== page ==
the ability to improve note-inputting accuracy when inputting in real-time based on your playing style. Note the option Use one MIDI channel per guitar string in the MIDI Guitar Channels section. Also note the Step-time Input option that allows you to correctly input loosely strummed chords. See the G7 User Guide for more details. Triplets/Tuplets To input a triplet, quintuplet, etc. first enter the base value of the tuplet. For example, if you are entering an eighth-note triplet, enter an eighth-note first and then use the keyboard shortcut Ctrl+3 (X+ 3 ) (3 from the numbers across the top of the computer keyboard) to create the triplet. Choosing 5 will give you a quadruplet. You can choose numbers 2 through 9 to create the various tuplets. Drum Notation You can have G7 quickly create a drum part for you by choosing Add Drum Pattern from the Notes menu. Click on Yes in the Cannot Undo window to bring up the Add Drum Pattern options. Note that you can choose from twenty different drum styles. If you do not like the result, simply select and delete the part and then try another drum style. Note that you can edit the auto-created drum part after creating it. You can also input drum notation as you would regular notes. Voices You can easily change the voice of a selected note or selected notes (including notes in a chord) by clicking on the number buttons on the bottom of the G7 Keypad, or using the keyboard shortcuts Alt +1,2,3 or 4 (Option 1,2,3 or 4). Use the Filter menu to pre-select lots of notes before performing this function. Note that the voices are color-coded for identification: voice 1 is blue, voice 2 is green, voice 3 is orange, and voice 4 is purple.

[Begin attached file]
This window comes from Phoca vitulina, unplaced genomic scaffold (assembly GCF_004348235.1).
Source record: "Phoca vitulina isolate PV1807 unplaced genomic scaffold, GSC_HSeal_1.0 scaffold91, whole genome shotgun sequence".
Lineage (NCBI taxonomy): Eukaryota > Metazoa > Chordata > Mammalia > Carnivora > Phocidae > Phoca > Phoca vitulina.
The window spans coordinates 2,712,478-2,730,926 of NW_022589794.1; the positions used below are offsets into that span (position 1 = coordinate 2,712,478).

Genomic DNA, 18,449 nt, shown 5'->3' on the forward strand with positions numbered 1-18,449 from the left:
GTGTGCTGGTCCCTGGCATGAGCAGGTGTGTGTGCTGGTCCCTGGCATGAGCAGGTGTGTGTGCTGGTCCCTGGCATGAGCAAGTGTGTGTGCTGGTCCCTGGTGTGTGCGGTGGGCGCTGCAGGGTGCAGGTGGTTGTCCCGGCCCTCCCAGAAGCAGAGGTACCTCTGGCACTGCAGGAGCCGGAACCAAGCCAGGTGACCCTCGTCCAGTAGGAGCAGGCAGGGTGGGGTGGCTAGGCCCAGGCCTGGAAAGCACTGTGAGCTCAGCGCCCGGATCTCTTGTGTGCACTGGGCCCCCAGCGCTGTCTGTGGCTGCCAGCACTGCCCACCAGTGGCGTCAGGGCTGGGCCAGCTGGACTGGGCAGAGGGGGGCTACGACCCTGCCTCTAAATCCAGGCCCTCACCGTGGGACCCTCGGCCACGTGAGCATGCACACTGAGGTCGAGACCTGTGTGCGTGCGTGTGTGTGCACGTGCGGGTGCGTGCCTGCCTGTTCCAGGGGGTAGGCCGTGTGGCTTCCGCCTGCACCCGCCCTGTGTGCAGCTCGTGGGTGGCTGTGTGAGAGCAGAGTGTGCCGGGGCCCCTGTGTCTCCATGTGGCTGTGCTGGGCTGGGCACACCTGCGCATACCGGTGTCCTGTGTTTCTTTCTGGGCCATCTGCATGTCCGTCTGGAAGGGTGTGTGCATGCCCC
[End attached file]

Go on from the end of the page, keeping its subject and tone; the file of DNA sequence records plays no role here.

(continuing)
Additional Markings and Text Create Menu This menu is where you will find a good many of the markings, etc. that are used when writing music: things like adding bars, repeat barlines, chord diagrams or guitar frames, first and second endings (Lines), chord symbols and lyrics (Text), key signatures, and time signatures. The keyboard shortcut for bringing up the Create menu is Control-clicking or Right-clicking on a blank portion (not in a bar or on a note, rest or piece of text) of your manuscript paper. Note that keyboard shortcuts are listed to the right of each item in the menu. Slurs To input a slur, first select the note you want the slur to start from and then type S (for slur). You can then extend the slur by pressing the spacebar. Shift + spacebar will contract the slur. Lines